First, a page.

A White House spokesman said the president did not listen to the statement.
5 min read
President Donald Trump retweeted a video Sunday morning of a Trump supporter yelling “white power” at anti-Trump protesters. The video retweet was later removed.
Trump shared the video on his account @realDonaldTrump, which has more than 82 million followers, with the message “Thank you to the great people at The Villages.” The tweet was removed about three hours after an uproar over the phrase “white power,” a racist slogan used by white supremacists.
In a statement, White House deputy press secretary Judd Deere said Trump did not listen to the use of the slogan.
“President Trump is a great admirer of The Villages. He did not hear the only statement made in the video,” Deere said. “What he did see was tremendous enthusiasm from his many supporters.”
About 10 seconds after the two-minute video, an unidentified man driving a golf cart dressed in “Trump 2020” and “America First” signs shouts of “white power” and raises his fist. The person who posted the video on Saturday claims it took place at The Villages, a retirement community in central Florida. It appears that the video was taken on June 14.
Trump plans to go to Florida in August to deliver his acceptance speech for the Republican nomination in Jacksonville.
In CNN’s State of the Union on Sunday, South Carolina Senator Tim Scott said Trump’s retweet was “indefensible.”
“There’s no question, I shouldn’t have retweeted it,” said Scott, the only black Republican in the Senate. “Certainly, the comment about white power was offensive.”
Sherrilyn Ifill, president and chief adviser of the NAACP Legal Defense Fund, reacted on Twitter to CBS’s Face the Nation tweet Sunday.
“It’s not really about the president taking him down,” said the civil rights lawyer. “It’s about the president’s judgment in presenting it. It’s about what the president believes. And it’s time for this country to really face that.”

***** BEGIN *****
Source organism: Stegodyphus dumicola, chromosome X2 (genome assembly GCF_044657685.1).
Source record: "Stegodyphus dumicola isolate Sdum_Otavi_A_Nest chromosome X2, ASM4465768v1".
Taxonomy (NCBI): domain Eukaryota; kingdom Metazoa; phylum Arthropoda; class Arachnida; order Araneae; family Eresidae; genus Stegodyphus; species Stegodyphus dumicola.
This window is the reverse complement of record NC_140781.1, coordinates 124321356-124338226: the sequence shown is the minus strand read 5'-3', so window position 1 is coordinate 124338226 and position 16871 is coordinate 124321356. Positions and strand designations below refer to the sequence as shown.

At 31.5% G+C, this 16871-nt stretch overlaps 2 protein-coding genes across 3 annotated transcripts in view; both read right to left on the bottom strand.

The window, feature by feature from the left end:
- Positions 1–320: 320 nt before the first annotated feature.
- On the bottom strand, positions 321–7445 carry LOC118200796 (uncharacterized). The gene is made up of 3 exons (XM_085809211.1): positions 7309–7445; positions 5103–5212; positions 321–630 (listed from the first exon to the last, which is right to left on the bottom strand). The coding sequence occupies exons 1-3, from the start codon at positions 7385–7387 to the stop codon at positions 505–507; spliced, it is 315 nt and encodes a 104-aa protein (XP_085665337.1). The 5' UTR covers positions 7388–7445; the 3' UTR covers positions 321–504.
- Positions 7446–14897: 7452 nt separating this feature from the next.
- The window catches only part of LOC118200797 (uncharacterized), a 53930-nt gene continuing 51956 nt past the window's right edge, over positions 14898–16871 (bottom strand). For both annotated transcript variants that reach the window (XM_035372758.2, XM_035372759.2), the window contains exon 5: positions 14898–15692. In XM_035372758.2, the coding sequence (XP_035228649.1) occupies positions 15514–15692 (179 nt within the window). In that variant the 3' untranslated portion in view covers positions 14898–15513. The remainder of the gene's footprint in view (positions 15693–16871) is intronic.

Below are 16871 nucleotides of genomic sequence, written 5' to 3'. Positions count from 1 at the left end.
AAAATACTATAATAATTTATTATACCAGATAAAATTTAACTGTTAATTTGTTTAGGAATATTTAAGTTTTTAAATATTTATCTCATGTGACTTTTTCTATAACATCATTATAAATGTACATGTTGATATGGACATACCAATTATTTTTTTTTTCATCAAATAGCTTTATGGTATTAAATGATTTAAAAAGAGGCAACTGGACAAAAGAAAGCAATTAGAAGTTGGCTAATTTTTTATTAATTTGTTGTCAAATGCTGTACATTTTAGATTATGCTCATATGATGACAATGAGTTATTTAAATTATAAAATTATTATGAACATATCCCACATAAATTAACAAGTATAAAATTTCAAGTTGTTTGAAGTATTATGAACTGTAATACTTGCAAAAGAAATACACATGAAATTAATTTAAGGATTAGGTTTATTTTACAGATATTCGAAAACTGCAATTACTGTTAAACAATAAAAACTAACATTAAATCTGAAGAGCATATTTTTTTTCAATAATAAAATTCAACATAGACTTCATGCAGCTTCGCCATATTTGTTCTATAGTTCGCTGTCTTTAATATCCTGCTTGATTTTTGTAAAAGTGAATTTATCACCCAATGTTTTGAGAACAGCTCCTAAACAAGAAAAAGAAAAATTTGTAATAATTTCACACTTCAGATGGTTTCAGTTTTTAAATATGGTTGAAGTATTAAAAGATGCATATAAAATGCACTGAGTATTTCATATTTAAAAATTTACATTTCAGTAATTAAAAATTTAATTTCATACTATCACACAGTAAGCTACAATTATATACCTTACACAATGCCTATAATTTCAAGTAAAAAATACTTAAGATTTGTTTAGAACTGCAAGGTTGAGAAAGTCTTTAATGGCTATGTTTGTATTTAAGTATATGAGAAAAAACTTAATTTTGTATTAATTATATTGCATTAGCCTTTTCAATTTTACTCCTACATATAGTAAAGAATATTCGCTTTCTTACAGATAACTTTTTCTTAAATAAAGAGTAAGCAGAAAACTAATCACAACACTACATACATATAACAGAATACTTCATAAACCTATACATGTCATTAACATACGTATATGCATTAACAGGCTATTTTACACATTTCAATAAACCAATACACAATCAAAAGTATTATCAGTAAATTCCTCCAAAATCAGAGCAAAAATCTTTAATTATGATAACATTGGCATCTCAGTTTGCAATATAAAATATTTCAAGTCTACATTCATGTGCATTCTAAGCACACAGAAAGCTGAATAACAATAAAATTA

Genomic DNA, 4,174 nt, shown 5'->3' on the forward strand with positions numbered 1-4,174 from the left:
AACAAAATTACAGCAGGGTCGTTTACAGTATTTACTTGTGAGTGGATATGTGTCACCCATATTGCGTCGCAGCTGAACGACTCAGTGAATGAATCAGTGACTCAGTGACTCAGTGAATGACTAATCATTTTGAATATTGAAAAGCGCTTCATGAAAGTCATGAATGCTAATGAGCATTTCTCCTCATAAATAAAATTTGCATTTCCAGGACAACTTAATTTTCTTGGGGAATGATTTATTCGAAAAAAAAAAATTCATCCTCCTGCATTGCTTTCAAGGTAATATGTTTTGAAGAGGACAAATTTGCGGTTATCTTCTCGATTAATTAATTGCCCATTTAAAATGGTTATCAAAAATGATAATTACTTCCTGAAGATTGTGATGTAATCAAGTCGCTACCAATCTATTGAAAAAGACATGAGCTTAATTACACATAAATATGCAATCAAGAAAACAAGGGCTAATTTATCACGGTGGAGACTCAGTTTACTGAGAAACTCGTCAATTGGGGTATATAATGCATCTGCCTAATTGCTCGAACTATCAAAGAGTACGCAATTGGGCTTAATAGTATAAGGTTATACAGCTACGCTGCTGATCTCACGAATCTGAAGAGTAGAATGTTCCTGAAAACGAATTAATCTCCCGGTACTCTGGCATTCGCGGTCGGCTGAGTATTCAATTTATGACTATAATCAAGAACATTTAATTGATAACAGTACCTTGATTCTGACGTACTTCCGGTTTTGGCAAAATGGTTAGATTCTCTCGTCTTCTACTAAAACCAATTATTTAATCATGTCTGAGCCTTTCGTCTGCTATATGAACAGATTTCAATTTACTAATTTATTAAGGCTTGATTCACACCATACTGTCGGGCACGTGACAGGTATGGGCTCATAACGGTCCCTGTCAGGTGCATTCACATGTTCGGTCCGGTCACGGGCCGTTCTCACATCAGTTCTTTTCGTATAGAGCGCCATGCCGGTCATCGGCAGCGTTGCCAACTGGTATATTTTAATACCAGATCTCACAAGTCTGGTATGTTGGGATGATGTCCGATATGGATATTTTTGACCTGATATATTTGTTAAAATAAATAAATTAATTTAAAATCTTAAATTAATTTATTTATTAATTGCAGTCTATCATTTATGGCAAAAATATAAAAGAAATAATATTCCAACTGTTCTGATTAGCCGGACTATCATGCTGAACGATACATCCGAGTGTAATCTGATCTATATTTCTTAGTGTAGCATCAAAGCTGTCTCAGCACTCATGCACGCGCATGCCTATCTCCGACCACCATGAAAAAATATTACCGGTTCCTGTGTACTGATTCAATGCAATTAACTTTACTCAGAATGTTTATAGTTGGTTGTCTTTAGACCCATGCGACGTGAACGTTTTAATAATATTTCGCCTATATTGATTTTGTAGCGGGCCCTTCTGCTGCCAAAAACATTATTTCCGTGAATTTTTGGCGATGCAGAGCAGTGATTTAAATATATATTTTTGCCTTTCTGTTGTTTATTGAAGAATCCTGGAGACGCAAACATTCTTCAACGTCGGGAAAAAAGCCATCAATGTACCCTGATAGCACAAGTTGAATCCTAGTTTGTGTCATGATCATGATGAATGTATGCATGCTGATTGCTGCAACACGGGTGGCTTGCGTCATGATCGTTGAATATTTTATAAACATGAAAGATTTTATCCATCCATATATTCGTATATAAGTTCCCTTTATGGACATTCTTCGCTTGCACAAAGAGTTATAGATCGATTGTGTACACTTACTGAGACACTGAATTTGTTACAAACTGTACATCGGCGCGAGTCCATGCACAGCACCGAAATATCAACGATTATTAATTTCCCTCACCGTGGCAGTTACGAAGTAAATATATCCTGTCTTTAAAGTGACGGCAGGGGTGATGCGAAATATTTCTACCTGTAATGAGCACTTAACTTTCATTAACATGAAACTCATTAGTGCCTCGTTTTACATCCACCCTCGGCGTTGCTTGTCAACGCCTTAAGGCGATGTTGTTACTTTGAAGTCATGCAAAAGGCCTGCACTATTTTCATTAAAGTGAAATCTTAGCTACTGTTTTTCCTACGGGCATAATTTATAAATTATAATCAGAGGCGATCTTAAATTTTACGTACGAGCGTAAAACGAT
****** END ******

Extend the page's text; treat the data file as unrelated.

In the past few weeks, Twitter has started marking several of Trump’s tweets with warning labels.
In late May, the social media platform posted a “public interest” notice for the first time in a Trump tweet, in response to the controversial “when the looting begins, the shooting begins.” He did it again last week because of Trump’s tweet threatening “serious force” against protesters outside the White House.
The platform uses the “public interest” notice when “it may be in the public interest to allow people to view Tweets that would otherwise be removed,” says Twitter. Both tweets were singled out for appearing to glorify violence.
In mid-June, the platform posted a video that Trump tweeted as “manipulated media.” And in late May, Twitter added fact-checking to two of Trump’s tweets about voting by mail for the first time. It also marked the first time Trump faced Twitter sanctions on his account.
After verifying the facts, Twitter CEO Jack Dorsey said the company “will continue to report incorrect or disputed information about the global elections.”
“In accordance with our Civic Integrity Policy, yesterday’s tweets can mislead people into thinking they don’t need to register to get a ballot (only registered voters receive ballots). We are updating the link in the @ readDonaldTrump tweet to clarify it further, “Dorsey said.
ABC News’ Elizabeth K. Thomas and Jesse Covertino contributed to this report.